There is that “moral principle” again. You see, Americans don’t like to think that their government is simply so rude as to go to war over worldly things like oil. After all, we put Native Americans on reservations and enslaved Africans in order to civilize and Christianize them. You know, make them moral.

But the hard truth is that economy drives war. We are engaged in a long-lasting war for the world’s remaining oil reserves. This will not be good for America or the world. It could end in a nuclear war. No one will win this war including most higher forms of life.

But Americans do not like to think that, especially an America that has a Bible-believing good Christian man in the White House. If we admitted the truth, we would lose the self-perception of our innocence. We are exceptional, right?

So our leaders (and we let them do it) are engaging us (on our behalf—the American way of life—our standard of living) in a war for the remaining oil reserves while at the same time we let them convince us that we are “spreading democracy” and fighting evil-doers.

American Empire is the short-term answer. It is not a good answer. What we need is global cooperation. That means every head of state recognizing the problem and working together to power down and to focus on the basic needs of all people as we face the coming energy crisis.

We can do this. The people when we wake up can demand it.

I will offer alternatives to Empire next time.



  1. That was very well written and well stated.

    I think Howard Baker was expressing one of the dominant myths about American Empire that Americans are taught to believe, and that politicians tell Americans all the time. We always hear about how we are the greatest country in the world. This hyper-nationalism has always made me uncomfortable, and it is embarassing to hear and it must really annoy people in other countries when they see it. It makes us feel good about ourselves, but it is not grounded in reality.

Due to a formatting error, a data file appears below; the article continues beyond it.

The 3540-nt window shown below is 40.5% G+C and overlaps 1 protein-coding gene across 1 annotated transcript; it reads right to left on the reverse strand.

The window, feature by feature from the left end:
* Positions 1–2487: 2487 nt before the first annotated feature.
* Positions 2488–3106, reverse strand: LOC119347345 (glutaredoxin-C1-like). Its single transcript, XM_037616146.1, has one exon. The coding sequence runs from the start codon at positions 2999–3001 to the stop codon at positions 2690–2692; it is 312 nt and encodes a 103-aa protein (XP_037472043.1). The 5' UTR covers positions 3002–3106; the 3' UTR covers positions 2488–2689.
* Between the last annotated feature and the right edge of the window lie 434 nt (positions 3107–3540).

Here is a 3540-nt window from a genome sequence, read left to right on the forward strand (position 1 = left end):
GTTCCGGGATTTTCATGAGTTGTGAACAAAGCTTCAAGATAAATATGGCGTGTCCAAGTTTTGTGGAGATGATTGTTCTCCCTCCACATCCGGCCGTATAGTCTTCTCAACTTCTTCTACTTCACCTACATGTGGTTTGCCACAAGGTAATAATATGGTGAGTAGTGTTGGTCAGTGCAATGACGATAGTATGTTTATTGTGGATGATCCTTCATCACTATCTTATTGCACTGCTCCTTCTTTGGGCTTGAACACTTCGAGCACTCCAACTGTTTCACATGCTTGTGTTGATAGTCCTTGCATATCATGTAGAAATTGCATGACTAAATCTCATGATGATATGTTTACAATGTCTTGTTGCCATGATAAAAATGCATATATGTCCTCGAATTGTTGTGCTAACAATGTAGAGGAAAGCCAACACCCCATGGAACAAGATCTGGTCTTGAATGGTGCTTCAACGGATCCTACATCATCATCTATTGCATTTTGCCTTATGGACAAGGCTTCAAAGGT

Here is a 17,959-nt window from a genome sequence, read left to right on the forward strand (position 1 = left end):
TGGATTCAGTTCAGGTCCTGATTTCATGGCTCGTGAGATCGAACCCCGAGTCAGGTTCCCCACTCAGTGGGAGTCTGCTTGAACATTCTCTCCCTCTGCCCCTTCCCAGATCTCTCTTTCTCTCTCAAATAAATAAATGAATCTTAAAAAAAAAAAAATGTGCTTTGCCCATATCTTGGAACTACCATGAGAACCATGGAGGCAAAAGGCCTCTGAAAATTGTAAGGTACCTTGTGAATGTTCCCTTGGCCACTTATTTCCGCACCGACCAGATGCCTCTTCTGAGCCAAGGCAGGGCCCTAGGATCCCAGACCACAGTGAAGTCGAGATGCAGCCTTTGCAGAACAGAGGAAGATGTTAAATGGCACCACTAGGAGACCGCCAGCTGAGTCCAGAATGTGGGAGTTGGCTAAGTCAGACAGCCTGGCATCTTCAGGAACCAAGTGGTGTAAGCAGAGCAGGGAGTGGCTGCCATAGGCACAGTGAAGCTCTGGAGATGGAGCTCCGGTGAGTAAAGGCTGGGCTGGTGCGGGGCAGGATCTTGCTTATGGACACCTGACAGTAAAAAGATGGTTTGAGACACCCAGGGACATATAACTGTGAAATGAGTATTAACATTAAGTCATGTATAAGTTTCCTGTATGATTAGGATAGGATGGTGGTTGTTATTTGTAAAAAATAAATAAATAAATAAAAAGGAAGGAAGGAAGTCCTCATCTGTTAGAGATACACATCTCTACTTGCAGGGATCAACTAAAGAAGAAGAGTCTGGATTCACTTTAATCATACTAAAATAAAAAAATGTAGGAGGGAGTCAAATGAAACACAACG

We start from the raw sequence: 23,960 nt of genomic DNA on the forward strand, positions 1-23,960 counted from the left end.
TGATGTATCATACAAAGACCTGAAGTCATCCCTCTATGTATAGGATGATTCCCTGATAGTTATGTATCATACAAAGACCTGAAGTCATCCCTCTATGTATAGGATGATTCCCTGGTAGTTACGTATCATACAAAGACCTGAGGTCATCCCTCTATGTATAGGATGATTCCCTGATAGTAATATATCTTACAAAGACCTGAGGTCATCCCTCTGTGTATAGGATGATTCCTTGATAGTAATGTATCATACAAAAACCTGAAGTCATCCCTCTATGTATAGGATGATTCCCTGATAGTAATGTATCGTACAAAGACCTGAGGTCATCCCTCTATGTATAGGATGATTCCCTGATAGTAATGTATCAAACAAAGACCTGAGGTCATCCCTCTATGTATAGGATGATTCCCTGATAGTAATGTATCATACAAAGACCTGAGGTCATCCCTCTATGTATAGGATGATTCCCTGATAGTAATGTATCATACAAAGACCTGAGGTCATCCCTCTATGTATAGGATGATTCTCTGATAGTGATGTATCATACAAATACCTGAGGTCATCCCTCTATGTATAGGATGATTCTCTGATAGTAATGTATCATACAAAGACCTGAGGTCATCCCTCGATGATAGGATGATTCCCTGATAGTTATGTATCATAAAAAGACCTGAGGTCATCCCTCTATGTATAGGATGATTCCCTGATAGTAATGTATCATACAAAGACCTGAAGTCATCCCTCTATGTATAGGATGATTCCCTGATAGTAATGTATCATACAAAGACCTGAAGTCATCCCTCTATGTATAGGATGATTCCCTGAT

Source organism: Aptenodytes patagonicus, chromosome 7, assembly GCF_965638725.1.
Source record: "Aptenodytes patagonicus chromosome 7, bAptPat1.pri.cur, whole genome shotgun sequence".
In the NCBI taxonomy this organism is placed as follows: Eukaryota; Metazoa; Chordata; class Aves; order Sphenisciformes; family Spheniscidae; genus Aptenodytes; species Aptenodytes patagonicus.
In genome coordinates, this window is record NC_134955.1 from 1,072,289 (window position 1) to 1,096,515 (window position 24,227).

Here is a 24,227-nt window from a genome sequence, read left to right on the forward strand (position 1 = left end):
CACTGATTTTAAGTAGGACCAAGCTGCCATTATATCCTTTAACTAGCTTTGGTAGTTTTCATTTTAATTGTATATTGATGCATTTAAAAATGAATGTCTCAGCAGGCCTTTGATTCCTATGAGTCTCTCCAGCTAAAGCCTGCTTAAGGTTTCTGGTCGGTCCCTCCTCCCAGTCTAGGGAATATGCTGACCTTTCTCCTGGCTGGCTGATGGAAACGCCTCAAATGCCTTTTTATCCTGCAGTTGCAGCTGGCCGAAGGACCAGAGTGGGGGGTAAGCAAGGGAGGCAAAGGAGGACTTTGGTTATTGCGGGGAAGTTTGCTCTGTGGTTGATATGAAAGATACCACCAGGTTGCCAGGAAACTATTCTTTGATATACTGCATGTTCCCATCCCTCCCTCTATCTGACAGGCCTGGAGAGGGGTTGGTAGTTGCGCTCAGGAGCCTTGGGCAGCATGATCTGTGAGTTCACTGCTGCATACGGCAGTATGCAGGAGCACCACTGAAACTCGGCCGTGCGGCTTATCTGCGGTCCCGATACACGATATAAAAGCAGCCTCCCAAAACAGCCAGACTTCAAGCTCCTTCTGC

Are we the most moral nation in the world? Every nation has its moral people and its immoral people, so if we are talking about the people and not the government, then expressions like "most moral" are just meaningless. What about our government? Is it the most moral? Not by a long shot. A nation that commits torture, as ours has, or that places prisoners in secret prisons, as our President admits to having done, or that engages in unnecessary wars of aggression and then follows that up with a military occupation--that is not a moral nation.

    I believe that one of Jesus's messages was that of resistence to the dominant Empire of his time. Today we have a new Empire that imposes its will on the world, or at least tries to, through military occupation (in the case of Iraq), imposed coups (Haiti), or other forms of pressure (Venezuela).

    Regardless of the limits of Empire--and what is happening in Iraq (and what happened before in Vietnam) highlights the limits of Empire--the attempts by the dominant Empire at exercising Imperial control still have enormous consequences.

    Given that Jesus resisted the Empire of his time, how do we follow in his footsteps and resist the Empire of the present era?